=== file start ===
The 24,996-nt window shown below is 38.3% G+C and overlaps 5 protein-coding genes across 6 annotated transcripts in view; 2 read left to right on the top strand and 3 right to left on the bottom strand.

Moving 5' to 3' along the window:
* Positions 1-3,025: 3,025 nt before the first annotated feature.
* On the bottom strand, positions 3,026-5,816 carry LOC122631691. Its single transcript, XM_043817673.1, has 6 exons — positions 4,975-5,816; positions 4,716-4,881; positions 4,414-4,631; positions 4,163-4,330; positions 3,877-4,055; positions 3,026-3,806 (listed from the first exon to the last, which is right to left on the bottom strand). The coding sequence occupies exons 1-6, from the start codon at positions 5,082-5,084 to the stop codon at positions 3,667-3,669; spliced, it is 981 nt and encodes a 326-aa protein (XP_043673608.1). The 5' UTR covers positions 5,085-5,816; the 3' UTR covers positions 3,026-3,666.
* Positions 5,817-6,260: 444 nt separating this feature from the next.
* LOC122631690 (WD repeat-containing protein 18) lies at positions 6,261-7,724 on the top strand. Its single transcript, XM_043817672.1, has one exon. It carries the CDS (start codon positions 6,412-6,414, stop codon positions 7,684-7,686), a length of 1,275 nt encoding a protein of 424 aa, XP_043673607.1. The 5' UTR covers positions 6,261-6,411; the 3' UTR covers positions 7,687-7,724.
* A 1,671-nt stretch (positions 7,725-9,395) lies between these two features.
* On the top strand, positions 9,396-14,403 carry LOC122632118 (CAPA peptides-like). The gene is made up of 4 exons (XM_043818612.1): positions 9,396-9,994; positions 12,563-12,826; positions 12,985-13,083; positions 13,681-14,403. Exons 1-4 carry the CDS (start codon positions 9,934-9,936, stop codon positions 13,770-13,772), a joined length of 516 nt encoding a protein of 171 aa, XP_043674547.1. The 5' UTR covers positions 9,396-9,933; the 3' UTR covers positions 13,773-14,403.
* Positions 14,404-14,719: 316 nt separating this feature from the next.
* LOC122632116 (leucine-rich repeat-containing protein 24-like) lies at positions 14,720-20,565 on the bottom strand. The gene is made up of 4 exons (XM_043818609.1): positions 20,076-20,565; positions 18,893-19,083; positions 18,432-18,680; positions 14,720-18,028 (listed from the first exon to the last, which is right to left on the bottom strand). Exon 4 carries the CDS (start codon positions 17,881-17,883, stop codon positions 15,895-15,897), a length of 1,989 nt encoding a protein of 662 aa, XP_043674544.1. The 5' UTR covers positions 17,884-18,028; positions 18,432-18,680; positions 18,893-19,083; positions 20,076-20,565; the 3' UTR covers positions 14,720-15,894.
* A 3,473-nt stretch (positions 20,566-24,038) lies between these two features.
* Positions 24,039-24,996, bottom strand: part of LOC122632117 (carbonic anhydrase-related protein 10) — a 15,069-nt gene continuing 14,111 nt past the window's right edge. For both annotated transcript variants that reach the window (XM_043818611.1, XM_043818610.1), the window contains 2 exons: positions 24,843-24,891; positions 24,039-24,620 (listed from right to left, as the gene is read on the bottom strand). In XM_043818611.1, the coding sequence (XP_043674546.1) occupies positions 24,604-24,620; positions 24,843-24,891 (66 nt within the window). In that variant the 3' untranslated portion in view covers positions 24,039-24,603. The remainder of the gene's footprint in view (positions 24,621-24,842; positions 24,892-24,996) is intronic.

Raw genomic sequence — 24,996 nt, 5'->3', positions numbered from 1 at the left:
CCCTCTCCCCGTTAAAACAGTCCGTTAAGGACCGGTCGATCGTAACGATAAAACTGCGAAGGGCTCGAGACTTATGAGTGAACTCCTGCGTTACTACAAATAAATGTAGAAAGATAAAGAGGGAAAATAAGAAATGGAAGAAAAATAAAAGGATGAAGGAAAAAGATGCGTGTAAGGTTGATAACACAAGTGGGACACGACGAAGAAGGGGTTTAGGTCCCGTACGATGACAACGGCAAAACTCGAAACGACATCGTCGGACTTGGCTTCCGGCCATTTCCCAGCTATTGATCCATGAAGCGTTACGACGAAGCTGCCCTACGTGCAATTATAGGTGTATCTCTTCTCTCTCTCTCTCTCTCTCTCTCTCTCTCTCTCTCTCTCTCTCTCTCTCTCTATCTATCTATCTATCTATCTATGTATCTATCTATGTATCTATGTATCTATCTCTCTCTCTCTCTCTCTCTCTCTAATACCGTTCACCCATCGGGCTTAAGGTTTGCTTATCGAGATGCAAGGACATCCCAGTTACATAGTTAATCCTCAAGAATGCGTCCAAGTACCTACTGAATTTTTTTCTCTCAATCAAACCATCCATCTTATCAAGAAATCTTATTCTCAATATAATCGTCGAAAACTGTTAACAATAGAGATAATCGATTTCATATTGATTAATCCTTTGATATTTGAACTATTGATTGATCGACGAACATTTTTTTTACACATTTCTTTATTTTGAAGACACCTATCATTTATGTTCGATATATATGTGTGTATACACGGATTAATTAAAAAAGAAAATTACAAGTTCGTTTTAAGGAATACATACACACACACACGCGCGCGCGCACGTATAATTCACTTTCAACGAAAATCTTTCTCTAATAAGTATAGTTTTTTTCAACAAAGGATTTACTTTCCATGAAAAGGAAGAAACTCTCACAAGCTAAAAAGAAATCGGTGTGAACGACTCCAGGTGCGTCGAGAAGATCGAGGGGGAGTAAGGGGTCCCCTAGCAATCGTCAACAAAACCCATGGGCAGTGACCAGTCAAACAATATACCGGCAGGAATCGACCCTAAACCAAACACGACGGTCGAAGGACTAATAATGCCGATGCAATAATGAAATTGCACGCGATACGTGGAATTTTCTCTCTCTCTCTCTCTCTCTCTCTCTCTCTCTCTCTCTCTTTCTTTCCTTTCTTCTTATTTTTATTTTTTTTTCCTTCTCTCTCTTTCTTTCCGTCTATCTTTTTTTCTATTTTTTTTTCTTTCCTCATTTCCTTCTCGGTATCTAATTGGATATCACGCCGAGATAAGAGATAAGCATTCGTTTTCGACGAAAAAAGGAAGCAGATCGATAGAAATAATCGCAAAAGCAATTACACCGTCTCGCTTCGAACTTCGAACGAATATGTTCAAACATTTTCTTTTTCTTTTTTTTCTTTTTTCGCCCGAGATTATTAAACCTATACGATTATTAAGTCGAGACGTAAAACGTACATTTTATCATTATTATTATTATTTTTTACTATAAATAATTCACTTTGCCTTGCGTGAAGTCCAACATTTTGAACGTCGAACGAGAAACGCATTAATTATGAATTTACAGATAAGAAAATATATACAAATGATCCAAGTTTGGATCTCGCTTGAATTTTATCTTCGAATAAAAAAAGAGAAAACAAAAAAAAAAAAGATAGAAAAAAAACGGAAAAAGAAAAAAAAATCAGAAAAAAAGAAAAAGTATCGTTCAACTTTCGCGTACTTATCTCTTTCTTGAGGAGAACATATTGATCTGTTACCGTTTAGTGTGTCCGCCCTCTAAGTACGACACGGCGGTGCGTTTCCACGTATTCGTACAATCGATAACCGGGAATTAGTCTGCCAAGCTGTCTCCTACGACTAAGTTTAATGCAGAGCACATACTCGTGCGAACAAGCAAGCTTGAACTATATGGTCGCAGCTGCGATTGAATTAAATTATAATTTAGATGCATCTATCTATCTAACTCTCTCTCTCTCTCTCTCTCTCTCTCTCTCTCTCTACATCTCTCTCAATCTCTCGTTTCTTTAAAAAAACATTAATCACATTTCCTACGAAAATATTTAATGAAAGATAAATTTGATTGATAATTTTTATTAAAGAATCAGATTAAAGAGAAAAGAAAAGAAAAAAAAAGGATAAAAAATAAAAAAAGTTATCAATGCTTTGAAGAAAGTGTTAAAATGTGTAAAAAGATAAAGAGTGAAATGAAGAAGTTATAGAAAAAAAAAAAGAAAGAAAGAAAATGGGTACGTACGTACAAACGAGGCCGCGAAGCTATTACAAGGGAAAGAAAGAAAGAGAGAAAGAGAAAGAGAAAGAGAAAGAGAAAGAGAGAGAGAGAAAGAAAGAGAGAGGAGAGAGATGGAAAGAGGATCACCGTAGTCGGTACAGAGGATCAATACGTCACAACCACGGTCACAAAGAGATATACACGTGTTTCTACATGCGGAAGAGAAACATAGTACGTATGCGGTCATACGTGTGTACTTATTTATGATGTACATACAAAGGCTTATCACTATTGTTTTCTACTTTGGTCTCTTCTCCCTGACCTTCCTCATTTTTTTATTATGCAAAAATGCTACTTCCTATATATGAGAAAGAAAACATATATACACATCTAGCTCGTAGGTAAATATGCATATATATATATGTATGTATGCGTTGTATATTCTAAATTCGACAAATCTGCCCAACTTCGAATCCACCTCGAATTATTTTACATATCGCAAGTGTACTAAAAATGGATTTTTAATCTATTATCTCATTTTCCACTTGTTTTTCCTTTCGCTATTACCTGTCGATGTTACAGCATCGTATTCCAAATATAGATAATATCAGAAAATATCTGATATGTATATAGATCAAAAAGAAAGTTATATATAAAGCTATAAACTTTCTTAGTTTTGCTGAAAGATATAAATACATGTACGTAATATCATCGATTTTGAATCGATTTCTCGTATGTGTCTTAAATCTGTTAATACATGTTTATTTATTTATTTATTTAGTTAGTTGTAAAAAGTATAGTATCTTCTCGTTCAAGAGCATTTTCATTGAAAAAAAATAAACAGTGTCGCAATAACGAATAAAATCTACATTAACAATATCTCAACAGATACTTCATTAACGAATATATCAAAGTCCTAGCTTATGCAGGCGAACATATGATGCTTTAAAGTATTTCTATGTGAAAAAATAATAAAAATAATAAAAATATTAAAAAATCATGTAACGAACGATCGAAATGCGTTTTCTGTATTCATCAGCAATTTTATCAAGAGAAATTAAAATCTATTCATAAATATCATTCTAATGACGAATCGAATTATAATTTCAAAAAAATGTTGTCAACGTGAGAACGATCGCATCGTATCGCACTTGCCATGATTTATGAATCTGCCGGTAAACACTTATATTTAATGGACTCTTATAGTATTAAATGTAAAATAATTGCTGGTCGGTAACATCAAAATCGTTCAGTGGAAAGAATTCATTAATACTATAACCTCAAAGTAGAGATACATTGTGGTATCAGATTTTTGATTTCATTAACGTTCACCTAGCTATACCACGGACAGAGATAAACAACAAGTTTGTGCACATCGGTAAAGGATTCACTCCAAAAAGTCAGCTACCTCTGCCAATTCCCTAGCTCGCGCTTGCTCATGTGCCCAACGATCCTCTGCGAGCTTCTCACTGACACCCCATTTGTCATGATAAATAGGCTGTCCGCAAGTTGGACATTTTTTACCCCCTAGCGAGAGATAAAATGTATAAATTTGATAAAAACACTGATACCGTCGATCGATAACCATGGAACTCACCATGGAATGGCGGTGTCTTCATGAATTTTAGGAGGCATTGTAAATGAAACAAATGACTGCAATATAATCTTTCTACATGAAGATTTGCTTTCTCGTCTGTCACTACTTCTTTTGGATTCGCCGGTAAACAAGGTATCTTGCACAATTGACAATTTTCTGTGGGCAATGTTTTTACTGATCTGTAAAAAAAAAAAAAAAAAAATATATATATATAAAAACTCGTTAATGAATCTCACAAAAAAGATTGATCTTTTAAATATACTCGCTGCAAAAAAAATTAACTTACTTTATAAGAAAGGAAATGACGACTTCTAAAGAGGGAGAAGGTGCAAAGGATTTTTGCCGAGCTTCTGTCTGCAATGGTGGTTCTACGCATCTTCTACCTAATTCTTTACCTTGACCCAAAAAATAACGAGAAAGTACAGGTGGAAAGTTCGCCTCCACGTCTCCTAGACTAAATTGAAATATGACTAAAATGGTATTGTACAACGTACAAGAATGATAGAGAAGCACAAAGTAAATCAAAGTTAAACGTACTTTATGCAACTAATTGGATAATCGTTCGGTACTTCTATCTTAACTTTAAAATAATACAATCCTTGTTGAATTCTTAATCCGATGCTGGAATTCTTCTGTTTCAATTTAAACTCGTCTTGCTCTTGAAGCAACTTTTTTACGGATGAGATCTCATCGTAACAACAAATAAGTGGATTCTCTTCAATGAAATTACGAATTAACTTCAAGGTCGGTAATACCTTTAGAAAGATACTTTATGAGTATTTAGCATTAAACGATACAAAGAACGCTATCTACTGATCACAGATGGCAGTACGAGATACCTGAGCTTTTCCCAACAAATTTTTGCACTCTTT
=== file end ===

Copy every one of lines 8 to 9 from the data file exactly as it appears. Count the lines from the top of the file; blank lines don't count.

* On the top strand, positions 9,396-14,403 carry LOC122632118 (CAPA peptides-like). The gene is made up of 4 exons (XM_043818612.1): positions 9,396-9,994; positions 12,563-12,826; positions 12,985-13,083; positions 13,681-14,403. Exons 1-4 carry the CDS (start codon positions 9,934-9,936, stop codon positions 13,770-13,772), a joined length of 516 nt encoding a protein of 171 aa, XP_043674547.1. The 5' UTR covers positions 9,396-9,933; the 3' UTR covers positions 13,773-14,403.
* Positions 14,404-14,719: 316 nt separating this feature from the next.